Authors: Mary Higgins Clark,Alafair Burke
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For Andrew and Taylor Clark
It is so satisfying to tell another tale, to share another journey with characters we have created and come to care deeply about—or not. And this time to have done it step by step with the wonderful writer Alafair Burke.
Marysue Rucci, editor-in-chief at Simon & Schuster, has been a marvelous friend and mentor. Alafair and I have so enjoyed working with her on this book, which is the first of a series.
The home team starts with my right hand, Nadine Petry, my daughter Patty, and my son Dave. And of course, John Conheeney, spouse extraordinaire.
Abiding thanks to Jackie Seow, art director. Her covers make me look so good.
And many thanks to my faithful readers, whose encouragement and support have made me write yet another tale.
My publisher had an idea I loved: with a cowriter, we should use the main characters in
I’ve Got You Under My Skin
in a series of novels. Working with Alafair Burke, a suspense writer I have long admired, we created
The Cinderella Murder
. In this novel and others to follow, the premise is that witnesses, friends, and family members from unsolved cases will be brought together to appear on a TV show years later in the hope of finding clues that were missed in the earlier investigations. I hope you enjoy the story.
Mary Higgins Clark
t was two o’clock in the morning. Right on time, Rosemary Dempsey thought ruefully as she opened her eyes and stirred. Whenever she had a big day ahead she would inevitably wake up in the middle of the night and start worrying that something would go wrong.
It had always been like this, even when she was a child. And now, fifty-five years old, happily married for thirty-two years, with one child, beautiful and gifted nineteen-year-old Susan, Rosemary could not be anything but a constant worrier, a living Cassandra.
Something is going to go wrong.
Thanks again, Mom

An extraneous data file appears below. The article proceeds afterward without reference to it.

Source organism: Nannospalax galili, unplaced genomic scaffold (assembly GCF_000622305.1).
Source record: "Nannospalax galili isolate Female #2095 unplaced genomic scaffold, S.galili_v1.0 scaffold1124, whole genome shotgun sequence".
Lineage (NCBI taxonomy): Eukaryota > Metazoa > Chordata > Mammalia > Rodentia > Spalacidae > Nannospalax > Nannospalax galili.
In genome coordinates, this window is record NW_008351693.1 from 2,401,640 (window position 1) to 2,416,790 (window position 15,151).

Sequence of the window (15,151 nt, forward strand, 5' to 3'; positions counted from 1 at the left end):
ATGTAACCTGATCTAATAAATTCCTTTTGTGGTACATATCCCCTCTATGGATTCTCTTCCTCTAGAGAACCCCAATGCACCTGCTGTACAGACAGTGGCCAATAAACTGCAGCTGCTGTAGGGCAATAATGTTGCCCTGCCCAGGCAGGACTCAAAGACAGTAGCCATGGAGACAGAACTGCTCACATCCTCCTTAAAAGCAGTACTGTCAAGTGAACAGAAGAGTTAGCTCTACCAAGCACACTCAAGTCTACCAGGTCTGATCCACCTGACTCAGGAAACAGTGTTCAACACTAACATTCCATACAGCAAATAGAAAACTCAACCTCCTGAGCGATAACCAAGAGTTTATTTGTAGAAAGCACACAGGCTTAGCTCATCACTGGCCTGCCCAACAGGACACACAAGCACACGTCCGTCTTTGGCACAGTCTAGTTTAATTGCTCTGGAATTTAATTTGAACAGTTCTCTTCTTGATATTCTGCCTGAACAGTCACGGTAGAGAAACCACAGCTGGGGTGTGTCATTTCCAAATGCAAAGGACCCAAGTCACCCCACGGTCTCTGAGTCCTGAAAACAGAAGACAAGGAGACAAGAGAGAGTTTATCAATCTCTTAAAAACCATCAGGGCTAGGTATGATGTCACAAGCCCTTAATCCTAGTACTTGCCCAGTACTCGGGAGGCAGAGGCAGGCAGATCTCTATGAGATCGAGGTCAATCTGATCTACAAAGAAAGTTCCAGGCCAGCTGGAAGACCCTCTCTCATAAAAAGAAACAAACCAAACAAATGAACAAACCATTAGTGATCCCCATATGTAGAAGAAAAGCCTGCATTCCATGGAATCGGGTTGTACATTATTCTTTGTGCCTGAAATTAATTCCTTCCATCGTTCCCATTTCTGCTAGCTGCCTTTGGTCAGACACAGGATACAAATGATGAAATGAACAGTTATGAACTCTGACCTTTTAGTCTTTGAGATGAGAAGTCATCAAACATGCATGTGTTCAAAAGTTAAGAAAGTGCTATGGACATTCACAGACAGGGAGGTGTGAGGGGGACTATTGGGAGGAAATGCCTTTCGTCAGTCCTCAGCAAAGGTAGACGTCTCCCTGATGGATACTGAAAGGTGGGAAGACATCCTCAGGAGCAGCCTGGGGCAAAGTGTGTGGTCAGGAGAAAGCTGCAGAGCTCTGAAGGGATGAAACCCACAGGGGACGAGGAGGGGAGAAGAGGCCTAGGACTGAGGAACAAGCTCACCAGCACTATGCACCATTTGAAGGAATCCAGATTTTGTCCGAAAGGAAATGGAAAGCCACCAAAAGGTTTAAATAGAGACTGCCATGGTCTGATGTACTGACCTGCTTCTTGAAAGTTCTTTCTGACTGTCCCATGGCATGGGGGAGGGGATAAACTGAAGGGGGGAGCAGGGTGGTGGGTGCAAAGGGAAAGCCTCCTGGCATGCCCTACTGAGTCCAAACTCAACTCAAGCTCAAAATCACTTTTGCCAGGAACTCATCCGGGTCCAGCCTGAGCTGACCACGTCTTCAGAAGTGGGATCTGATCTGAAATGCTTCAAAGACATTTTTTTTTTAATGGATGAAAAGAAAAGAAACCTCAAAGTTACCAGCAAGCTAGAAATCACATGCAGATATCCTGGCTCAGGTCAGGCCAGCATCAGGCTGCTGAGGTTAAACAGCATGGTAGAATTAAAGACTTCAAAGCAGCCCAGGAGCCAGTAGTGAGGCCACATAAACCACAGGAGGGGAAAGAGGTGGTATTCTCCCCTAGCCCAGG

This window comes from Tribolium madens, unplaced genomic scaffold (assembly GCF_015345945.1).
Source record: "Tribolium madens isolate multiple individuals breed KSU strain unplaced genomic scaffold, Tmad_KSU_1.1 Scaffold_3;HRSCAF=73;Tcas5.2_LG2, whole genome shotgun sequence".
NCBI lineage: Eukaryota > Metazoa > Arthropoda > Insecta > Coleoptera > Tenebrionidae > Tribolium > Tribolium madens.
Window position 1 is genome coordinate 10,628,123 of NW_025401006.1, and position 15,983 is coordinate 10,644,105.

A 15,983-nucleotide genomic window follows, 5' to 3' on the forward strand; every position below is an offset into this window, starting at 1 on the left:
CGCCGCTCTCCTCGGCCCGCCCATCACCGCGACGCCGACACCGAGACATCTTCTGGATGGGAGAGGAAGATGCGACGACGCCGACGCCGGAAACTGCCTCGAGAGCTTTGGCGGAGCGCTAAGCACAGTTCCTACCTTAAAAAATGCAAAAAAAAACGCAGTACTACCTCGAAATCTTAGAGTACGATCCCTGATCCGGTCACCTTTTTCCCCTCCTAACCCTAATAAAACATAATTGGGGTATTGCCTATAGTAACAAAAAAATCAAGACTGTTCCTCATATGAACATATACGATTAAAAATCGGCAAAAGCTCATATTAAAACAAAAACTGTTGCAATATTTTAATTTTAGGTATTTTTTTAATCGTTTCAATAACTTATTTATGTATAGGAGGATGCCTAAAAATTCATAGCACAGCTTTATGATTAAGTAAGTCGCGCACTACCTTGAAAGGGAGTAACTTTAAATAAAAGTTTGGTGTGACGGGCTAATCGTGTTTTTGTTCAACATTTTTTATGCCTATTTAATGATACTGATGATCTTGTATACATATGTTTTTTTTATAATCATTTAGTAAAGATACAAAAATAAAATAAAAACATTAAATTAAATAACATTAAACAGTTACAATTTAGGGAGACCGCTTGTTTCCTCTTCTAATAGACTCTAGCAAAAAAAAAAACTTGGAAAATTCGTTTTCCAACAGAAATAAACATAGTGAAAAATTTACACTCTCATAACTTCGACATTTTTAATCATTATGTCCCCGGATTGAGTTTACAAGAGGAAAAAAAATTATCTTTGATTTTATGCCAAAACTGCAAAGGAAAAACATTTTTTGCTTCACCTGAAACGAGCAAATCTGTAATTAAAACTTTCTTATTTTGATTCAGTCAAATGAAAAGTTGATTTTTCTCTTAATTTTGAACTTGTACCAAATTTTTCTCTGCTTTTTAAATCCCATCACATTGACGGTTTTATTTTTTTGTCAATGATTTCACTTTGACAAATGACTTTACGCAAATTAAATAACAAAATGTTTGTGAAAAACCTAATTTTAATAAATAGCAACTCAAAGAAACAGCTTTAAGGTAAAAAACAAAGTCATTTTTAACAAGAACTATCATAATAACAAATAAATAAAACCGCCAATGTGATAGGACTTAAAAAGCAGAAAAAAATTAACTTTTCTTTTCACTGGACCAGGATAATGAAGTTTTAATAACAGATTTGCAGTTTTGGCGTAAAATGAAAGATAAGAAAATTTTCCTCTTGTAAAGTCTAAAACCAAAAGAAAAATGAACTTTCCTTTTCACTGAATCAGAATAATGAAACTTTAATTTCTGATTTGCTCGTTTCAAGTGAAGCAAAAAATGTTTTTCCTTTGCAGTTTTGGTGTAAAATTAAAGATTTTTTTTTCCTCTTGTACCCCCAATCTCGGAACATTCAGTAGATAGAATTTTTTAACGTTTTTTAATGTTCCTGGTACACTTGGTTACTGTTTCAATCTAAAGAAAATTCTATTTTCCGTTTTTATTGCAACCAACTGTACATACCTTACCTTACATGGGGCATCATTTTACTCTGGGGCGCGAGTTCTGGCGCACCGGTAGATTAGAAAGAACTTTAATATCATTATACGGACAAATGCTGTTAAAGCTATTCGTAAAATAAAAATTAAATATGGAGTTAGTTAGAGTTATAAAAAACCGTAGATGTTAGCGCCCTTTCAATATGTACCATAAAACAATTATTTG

Rosemary thought. Thanks for all the times you held your breath, so sure that the birthday upside-down cake I loved to make for Daddy would flop. The only one that did was the first one when I was eight years old. All the others were perfect. I was so proud of myself. But then, on his birthday when I was eighteen, you told me you always made a backup cake for him. In the single act of defiance that I can remember, I was so shocked and angry I tossed the one I had made in the garbage can.
You started laughing and then tried to apologize. “It’s just that you’re talented in other ways, Rosie, but let’s face it, in the kitchen you’re klutzy.”
And of course you found other ways to tell me where I was klutzy,
Rosemary thought. “Rosie, when you make the bed, be sure that the spread is even on both sides. It only takes an extra minute to do it right.” “Rosie, be careful. When you read a magazine, don’t just toss it back on the table. Line it up with the others.”
And now, even though I know I can throw a party or make a cake, I am always sure that something will go wrong, Rosemary thought.
But there was a reason today to be apprehensive. It was Jack’s sixtieth birthday, and this evening sixty of their friends would be there to celebrate it. Cocktails and a buffet supper, served on the patio by their infallible caterer. The weather forecast was perfect, sunshine and seventy degrees.
It was May 7 in Silicon Valley and that meant that the flowers were in full bloom. Their dream house, the third since they’d moved to San Mateo thirty-two years ago, was built in the style of a Tuscan villa. Every time she turned into the driveway, she fell in love with it again.
Everything will be fine, she assured herself impatiently. And as usual I’ll make the birthday chocolate upside-down cake for Jack and it will be perfect and our friends will have a good time and I will be told how I’m a marvel. “Your parties are always so perfect, Rosie . . . The supper was delicious . . . the house exquisite . . . ,” and on and on. And I will be a nervous wreck inside, she thought, an absolute nervous wreck.
Careful not to awaken him, she wriggled her slender body over in the bed until her shoulder was touching Jack’s. His even breathing told her that he was enjoying his usual untroubled sleep. And he deserved it. He worked so hard. As she often did when she was trying to overcome one of her worry attacks, Rosemary began to remind herself of all the good things in her life, starting with the day she met Jack on the campus of Marquette University. She had been an undergraduate. He had been a law student. It was the proverbial love at first sight. They had been married after she graduated from